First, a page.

In an election with high turnout (219.000 voters, 72% of affiliates) militants of the Mexico’s main right-wing party, the Partido de Acción Nacional (PAN), re-elected Gustavo Madero as their president for four more ye
News and Politics
The point of departure of the latest Insight report based on the Americas Barometeris a well-known fact: “The United States has long suffered from an image problem across much of the Americas, due in large part to the many cases of U.S. involvement in Latin American and Caribbean affairs.” However, Laura Silliman, from Vanderbilt University, wonders whether “As these legacies of military and economic interventions perhaps begin to recede in the minds of Latin Americans, the question arises as to what factors influence the views of the U.S.
On June 1, 2014, Salvador Sanchez Ceren of the Farabundo Marti Front for National Liberation (FMLN) will assume the presidency in El Salvador. Although the FMLN has held the Salvadoran presidency since 2009 with its independent ally, Mauricio Funes, this will be the first time that a former guerrilla commander will occupy the country’s highest office.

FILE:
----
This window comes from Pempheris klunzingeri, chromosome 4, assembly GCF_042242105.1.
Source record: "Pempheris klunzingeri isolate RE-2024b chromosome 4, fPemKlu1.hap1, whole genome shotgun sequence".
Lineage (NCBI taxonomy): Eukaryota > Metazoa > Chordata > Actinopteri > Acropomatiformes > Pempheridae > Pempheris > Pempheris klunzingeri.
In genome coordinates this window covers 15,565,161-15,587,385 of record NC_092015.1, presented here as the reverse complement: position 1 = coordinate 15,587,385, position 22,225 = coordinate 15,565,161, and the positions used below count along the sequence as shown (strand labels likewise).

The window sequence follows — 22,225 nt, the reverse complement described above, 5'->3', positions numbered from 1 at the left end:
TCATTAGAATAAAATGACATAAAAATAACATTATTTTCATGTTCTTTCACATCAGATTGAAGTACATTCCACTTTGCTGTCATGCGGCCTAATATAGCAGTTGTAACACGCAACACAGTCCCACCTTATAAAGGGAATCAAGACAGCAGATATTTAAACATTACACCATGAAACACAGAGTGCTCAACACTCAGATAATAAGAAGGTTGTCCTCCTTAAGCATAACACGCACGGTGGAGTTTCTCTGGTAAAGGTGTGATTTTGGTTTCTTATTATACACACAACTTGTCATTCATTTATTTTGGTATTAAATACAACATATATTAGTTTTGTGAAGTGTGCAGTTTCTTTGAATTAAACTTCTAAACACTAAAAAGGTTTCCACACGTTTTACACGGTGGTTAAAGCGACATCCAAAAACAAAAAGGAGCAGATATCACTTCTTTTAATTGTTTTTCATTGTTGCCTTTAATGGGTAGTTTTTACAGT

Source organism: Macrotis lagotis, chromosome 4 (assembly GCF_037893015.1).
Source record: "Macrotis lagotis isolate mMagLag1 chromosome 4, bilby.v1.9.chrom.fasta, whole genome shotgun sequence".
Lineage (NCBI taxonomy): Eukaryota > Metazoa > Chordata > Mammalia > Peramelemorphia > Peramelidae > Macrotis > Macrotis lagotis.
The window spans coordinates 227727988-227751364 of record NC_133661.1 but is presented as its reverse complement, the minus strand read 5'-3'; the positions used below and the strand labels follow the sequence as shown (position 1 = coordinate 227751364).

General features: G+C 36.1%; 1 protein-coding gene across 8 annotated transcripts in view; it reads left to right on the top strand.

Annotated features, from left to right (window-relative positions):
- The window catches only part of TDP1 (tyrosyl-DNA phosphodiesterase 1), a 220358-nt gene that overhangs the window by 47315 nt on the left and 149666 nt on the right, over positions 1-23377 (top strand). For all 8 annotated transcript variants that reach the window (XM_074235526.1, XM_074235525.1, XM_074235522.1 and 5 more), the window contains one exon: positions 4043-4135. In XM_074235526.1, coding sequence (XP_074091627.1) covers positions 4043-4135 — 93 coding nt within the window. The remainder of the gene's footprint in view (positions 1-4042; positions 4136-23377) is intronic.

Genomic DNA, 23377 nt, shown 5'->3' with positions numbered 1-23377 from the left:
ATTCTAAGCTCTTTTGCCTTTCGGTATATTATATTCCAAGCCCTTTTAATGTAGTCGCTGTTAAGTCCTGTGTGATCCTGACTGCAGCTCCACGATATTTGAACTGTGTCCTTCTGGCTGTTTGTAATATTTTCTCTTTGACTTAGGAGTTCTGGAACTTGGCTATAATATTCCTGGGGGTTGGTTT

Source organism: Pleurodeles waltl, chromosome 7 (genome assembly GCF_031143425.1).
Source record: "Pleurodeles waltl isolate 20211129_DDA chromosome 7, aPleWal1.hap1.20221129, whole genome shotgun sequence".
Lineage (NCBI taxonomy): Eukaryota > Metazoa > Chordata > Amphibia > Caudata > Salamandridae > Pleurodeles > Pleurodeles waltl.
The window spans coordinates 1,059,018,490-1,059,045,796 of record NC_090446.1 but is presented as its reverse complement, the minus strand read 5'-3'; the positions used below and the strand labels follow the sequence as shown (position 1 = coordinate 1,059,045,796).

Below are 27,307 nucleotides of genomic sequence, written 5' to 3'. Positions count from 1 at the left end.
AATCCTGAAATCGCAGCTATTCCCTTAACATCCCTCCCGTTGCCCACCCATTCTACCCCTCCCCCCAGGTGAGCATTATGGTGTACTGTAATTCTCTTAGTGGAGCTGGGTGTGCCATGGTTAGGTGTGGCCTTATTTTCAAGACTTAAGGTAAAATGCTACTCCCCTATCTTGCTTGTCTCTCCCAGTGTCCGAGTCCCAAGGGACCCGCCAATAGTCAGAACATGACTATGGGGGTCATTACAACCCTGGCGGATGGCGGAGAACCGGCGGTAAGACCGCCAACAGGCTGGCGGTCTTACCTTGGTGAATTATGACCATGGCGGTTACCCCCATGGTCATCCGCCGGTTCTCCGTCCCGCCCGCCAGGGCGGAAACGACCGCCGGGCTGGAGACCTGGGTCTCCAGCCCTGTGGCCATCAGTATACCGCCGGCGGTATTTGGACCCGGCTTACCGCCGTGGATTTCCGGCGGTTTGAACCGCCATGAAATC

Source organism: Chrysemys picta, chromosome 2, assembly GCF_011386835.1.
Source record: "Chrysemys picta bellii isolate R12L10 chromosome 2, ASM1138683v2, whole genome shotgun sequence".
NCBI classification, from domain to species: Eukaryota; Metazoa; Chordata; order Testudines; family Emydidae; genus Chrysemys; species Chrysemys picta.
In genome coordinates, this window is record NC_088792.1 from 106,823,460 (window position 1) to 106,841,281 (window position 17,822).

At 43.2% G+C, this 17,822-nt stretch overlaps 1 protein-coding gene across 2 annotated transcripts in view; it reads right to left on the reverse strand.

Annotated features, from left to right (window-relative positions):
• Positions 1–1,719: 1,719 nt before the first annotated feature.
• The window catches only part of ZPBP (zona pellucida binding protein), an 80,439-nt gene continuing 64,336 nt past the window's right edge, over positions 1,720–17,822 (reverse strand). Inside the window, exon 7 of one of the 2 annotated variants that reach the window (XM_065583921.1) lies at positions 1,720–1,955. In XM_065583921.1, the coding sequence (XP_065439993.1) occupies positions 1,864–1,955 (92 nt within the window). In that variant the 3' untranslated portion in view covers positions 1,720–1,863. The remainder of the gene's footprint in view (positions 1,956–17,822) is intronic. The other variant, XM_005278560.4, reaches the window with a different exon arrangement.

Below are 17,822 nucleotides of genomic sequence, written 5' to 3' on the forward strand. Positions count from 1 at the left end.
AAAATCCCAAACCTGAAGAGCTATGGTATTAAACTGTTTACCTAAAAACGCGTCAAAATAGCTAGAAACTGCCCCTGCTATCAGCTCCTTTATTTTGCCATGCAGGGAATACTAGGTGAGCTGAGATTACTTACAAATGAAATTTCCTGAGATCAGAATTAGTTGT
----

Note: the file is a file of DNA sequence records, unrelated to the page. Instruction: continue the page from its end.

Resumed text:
Presidents want public institutions that give them ample control of bureaucracy. Conversely, members of Congress purposefully choose to place new agencies outside presidents’ control as a way of shielding those agencies from presidential influence. These claims are two well-known assumptions in the literature on agency design.
2014 national elections in Costa Rica represents the end of the political era inaugurated in the late 1940s and early 1950s. The country has had a reputation of being an old and stable democracy in Latin America. Three main factors in the last decade have transformed the path party system has followed leading the political system into a paradoxical situation. First, individuals’ attachments to parties are weaker and have been replaced over time by careful scrutiny of the candidates and their proposals.
In Mexico, the lime has long stood as a staple of popular food and culture. It is used by most Mexicans in everyday cooking and drinks but lately many have been forced to reduce their consumption. Lime prices have skyrocketed due to shortages, and on average have doubled every month this year.1 Various factors such as climate change, citrus diseases, and the on-going violence caused by drug trafficking have led to this shortage.